“The increase in civil service hiring and the excessively high salaries have been followed by a 10% decline in the sector’s productivity between 2010 and 2015,” said a report recently prepared by the International Monetary Fund (IMF) on the Public Wage Bills in the Middle East and Central Asia.
“This has had negative spillovers to the private sector, especially as graduates tend to continue to prefer a career in the civil service over a job in the private sector,” the report pointed out.
On Tunisia, the report estimates that “the increase in the wage bill since 2011 is the main cause of the public finance crisis in the country”. It recalled that the wage bill reached 14.1% of GDP in 2016, against 10% in 2010.
“The payroll of the public service as a percentage of GDP is among the highest in the world,” the report also said.
It also recalled that “successive governments have used recruitments in the public sector as a means of distributing wealth and securing political support”.
The wage bill represents 14.4% of GDP, accounting for two-thirds of tax revenues and nearly half of total government spending, the report indicated.
It explains this increase by the massive hiring made in recent years (since 2011/2014). The number of civil servants increased from 430 thousand to 590 thousand, i.e. an increase of about 35%.
According to the authors of the report, the second cause of the rise in the wage bill is the real increase in wages during the 2015/2016 period after the signing of the agreements on wage increases with the Tunisian General Labor Union (UGTT), the most recent of which covers the period 2016/2018.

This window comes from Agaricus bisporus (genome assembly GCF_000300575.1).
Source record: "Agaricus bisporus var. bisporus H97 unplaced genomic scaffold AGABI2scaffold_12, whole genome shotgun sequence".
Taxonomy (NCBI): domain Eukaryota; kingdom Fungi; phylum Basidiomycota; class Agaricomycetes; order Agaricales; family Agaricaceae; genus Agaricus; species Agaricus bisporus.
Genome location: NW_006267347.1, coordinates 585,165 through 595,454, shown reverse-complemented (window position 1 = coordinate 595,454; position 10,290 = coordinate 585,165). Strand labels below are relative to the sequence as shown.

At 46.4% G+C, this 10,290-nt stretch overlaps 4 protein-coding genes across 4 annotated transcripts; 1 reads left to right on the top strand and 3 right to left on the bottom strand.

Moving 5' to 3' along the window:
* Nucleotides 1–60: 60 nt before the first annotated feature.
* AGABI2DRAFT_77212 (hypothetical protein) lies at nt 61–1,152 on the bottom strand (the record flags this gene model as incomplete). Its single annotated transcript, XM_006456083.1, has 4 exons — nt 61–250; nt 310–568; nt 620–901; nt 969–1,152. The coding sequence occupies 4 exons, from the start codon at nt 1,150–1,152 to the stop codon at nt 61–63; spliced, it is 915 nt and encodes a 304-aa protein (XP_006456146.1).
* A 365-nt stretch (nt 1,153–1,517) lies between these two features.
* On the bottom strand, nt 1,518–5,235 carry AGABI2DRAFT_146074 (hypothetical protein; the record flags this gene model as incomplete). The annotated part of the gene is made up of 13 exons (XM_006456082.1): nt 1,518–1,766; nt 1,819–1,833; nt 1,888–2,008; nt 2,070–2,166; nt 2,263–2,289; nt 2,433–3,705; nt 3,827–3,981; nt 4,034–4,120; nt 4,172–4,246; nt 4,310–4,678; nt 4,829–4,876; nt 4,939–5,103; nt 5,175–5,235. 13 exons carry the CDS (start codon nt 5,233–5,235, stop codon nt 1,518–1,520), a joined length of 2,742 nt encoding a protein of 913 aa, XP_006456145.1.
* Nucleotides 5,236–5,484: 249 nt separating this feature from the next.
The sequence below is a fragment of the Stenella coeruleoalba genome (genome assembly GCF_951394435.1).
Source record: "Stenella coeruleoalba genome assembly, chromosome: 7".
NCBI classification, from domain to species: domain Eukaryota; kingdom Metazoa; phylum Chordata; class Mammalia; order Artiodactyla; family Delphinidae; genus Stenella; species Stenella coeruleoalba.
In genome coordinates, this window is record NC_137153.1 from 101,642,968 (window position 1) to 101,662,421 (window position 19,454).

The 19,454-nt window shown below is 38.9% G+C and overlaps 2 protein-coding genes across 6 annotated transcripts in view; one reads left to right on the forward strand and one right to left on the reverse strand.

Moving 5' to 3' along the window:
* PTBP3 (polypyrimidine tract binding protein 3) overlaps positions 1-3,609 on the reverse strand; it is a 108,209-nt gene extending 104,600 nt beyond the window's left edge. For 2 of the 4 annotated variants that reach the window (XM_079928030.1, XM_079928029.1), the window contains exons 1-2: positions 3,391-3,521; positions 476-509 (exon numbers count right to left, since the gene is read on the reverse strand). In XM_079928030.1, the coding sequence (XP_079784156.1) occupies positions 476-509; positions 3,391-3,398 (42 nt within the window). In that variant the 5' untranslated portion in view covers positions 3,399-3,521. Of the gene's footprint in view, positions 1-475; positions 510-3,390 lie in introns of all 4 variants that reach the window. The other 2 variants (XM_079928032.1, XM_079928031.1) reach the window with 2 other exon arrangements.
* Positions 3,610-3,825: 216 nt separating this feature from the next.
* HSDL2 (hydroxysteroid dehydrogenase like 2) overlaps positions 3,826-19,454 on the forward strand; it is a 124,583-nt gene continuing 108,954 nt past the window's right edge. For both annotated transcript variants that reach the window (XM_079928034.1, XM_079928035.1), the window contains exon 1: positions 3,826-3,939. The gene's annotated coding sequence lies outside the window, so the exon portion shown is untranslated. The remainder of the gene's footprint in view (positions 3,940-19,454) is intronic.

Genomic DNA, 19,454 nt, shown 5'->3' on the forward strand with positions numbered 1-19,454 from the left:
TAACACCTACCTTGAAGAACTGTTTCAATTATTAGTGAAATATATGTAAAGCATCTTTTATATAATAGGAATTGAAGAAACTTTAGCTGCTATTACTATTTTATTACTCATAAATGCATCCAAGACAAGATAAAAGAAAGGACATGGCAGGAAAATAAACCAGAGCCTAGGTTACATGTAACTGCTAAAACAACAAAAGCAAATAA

This situation also caused an increase in average public service salaries by 12% in 2016, about 7 percentage points above the average inflation rate.
The report also mentions the programmes set up by the Tunisian government aimed at reforming the administration and the civil service, in addition to bringing the wage bill down to around 12% of GDP by 2020, besides channeling freed-up resources to priority public investments.
The same document explains that the government’s strategy for civil service reform aims to control wages by linking wage increases to growth rate, hiring control, in addition to granting compensation package for official willing to leave the civil service (25 thousand officials). These steps will reduce the payroll bill by nearly 0.4% of GDP, the report said.
The Tunisian government’s strategy also aims to reform the administration, through functional reviews of the main ministries that will systematically identify areas for efficiency gains. A dashboard, fed by a modern information technology system, will monitor the allocation of human resources across ministries and functions.
The Tunisian economy is currently facing a high unemployment rate and a slowdown in job creation opportunities, in addition to social pressures, said the report which proposes various options for reform.
These include improving the quality of administrative services and increasing public investment that can help promote private sector growth and create jobs.